Meet West Virginia’s First Out Trans Lawmaker: Rosemary Ketchum

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Meet West Virginia’s First Out Trans Lawmaker: Rosemary Ketchum

Jo Yurcaba

“Breaking into a space that wasn’t built for you is incredibly difficult."

This Pride Month, Rewire.News recognizes that celebrating during the pandemic will look very different for many of us, which is why we’re putting together tools of resistance and hope to help us all survive (and even thrive) Pride 2020.

Rosemary Ketchum has been a community organizer in Wheeling, West Virginia, for about a decade. Now, she’s the state’s first out transgender elected official.

As the associate director of the city’s local drop-in center for the National Alliance for Mental Illness, she worked with community members experiencing poverty, homelessness, and mental health issues. A lot of the problems with access to mental health care in the area were systemic, she said, and, over her decade of advocacy work, she saw that they still weren’t being addressed properly.

“The issues I have advocated for as a community organizer could directly be impacted or in many cases completely resolved with thoughtful people in elected office,” Ketchum told Rewire.News. “So I decided I would be one of those people.”

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On June 9, Ketchum won the Wheeling City Council race for Ward 3, beating her opponent by 15 votes. As when Danica Roem became the first out transgender person elected in Virginia, national media expressed shock when Ketchum was elected in a small town in a conservative state. Her victory is historic: In addition to being the first in her state, Ketchum is also one of only 27 out trans elected officials, while there are an estimated 1.4 million trans people in the United States.

But Ketchum says she isn’t surprised that trans people are winning elections in conservative states. “When folks say, ‘I cannot believe a trans person could win in a place like West Virginia,’ I think, ‘This is the very place I believe a trans person could win elected office,’” she said. “I completely understand what it’s like to feel unwelcome in a place that feels like my home—in the United States, the state I live in, sometimes the city that I live in. For people I speak to who may not look like me, sound like me, live like me, I feel still able to connect on some level.”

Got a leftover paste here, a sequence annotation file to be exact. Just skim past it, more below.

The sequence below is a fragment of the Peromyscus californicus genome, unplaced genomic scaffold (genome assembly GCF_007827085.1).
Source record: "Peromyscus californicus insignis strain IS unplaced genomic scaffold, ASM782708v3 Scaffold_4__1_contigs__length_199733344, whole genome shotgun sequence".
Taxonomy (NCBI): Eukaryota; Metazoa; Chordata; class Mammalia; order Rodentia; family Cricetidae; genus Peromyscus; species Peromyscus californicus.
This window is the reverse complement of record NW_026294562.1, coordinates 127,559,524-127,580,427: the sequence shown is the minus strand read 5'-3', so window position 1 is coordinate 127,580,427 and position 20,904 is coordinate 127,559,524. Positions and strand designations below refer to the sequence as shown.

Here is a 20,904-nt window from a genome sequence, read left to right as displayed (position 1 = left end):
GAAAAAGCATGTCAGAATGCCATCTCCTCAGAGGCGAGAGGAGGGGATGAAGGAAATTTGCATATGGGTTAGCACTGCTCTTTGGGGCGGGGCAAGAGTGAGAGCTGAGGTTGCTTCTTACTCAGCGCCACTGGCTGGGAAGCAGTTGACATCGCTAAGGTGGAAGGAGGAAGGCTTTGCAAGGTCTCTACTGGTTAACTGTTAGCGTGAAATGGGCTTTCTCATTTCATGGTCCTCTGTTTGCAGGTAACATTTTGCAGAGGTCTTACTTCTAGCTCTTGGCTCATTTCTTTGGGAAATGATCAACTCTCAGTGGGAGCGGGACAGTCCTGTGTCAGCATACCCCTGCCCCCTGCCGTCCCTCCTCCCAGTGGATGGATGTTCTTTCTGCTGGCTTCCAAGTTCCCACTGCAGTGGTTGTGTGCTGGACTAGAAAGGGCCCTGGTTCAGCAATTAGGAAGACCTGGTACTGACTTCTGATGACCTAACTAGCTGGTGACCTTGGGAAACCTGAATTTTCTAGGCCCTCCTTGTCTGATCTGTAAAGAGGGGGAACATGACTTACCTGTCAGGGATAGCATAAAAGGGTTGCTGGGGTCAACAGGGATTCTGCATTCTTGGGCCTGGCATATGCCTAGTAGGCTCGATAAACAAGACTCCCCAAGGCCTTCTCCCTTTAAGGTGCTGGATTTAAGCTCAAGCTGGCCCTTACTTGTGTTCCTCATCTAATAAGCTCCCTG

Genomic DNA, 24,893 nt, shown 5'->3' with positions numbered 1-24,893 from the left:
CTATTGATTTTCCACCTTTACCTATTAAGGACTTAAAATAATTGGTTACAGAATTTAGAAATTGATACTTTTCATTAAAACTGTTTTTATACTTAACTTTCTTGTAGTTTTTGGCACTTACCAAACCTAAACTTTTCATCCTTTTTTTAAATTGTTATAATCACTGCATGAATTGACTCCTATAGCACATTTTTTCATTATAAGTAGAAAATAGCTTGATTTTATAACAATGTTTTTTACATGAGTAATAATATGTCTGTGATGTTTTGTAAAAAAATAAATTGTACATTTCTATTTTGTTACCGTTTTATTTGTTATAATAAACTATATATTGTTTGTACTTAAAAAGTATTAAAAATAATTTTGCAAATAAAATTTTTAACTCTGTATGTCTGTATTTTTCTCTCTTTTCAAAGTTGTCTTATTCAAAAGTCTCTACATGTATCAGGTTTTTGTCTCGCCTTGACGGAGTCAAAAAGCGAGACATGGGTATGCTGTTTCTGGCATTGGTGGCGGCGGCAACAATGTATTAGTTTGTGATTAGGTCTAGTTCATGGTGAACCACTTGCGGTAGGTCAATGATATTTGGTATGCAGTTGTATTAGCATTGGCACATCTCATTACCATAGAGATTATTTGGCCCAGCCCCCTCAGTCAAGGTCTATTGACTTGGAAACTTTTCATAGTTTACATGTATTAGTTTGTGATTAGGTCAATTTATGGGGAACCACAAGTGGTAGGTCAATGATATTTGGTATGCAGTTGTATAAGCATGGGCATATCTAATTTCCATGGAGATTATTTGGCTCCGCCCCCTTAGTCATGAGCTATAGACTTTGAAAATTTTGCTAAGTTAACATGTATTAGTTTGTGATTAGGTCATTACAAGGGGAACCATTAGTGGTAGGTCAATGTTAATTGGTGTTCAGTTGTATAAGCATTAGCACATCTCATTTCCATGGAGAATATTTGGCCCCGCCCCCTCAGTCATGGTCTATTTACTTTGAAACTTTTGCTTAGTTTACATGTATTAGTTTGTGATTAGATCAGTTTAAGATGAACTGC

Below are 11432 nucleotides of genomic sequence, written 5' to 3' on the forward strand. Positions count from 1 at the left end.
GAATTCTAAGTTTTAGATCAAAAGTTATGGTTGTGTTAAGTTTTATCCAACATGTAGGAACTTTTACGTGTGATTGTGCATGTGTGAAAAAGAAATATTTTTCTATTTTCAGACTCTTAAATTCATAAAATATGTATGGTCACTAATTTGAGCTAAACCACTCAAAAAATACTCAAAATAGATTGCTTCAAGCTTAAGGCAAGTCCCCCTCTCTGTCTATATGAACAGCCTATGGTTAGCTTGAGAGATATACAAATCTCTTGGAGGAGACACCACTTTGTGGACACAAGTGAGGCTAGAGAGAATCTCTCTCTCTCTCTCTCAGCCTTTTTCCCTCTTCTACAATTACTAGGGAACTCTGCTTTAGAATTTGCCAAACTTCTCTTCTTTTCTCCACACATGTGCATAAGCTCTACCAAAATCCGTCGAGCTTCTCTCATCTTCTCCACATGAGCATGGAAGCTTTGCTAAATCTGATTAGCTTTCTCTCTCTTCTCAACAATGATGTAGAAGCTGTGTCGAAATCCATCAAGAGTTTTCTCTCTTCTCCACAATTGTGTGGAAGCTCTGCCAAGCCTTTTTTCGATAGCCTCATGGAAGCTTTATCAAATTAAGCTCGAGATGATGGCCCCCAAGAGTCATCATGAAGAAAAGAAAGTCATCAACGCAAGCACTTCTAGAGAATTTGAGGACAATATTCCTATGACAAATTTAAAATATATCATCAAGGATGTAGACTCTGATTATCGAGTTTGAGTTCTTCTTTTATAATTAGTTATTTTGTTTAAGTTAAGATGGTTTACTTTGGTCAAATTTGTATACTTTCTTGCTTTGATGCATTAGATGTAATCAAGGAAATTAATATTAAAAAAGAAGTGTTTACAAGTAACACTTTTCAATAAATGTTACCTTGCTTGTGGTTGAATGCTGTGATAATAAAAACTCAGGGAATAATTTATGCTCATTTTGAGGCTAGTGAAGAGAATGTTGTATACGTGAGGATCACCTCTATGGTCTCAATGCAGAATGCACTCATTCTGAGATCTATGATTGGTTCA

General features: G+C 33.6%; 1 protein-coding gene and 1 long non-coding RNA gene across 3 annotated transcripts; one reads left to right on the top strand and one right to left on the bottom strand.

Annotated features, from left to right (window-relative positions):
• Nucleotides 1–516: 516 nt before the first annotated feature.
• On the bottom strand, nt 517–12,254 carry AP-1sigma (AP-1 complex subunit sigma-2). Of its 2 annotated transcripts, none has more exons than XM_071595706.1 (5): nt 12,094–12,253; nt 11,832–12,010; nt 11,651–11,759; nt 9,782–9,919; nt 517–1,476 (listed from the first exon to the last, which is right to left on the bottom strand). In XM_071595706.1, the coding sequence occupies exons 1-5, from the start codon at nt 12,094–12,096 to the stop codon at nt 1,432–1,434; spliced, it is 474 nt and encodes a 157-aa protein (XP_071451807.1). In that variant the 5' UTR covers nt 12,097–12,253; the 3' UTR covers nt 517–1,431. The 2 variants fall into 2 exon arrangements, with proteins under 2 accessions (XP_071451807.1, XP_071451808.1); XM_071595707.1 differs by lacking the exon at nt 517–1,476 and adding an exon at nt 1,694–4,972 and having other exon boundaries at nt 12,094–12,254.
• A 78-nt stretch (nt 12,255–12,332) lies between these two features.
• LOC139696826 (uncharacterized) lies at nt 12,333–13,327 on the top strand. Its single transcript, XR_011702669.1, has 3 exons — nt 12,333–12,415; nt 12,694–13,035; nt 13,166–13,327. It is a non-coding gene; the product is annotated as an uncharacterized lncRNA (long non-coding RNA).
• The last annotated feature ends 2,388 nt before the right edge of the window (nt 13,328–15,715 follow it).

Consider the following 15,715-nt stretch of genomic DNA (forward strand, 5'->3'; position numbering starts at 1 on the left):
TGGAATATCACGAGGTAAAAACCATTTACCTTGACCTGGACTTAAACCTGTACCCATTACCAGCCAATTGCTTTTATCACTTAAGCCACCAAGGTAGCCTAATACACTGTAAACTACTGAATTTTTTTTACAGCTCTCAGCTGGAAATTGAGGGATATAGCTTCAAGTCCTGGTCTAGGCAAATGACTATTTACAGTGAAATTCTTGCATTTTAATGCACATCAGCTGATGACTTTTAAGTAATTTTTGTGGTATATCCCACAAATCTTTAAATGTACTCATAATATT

National headlines about Ketchum’s win mostly focused on her identity, but her platform didn’t. She highlighted her experience as a mental health advocate and her plan to address the opioid crisis in Wheeling. She said the city’s “lack of vision or drive” when it comes to providing opportunity for people with mental illness and those experiencing homelessness factored into her decision to run for office.

“What we’ve done in the past has not worked,” she said. “Oftentimes when we look to address homelessness, poverty, mental health, we do it piecemeal, and the solutions that we have created are not connected or comprehensive.”

Ketchum wants to see Wheeling become a case study for holistic resources that are all interconnected. “We actually had meetings with folks who are interested in building this model where the hospitals, the [psychiatric] units, the advocacy centers, and the homeless shelters are all on the same page,” she said. “These aren’t issues that are separate, they’re kind of inherent to one another.” Once her term starts July 1, she plans to create a task force that would help build this new connected system.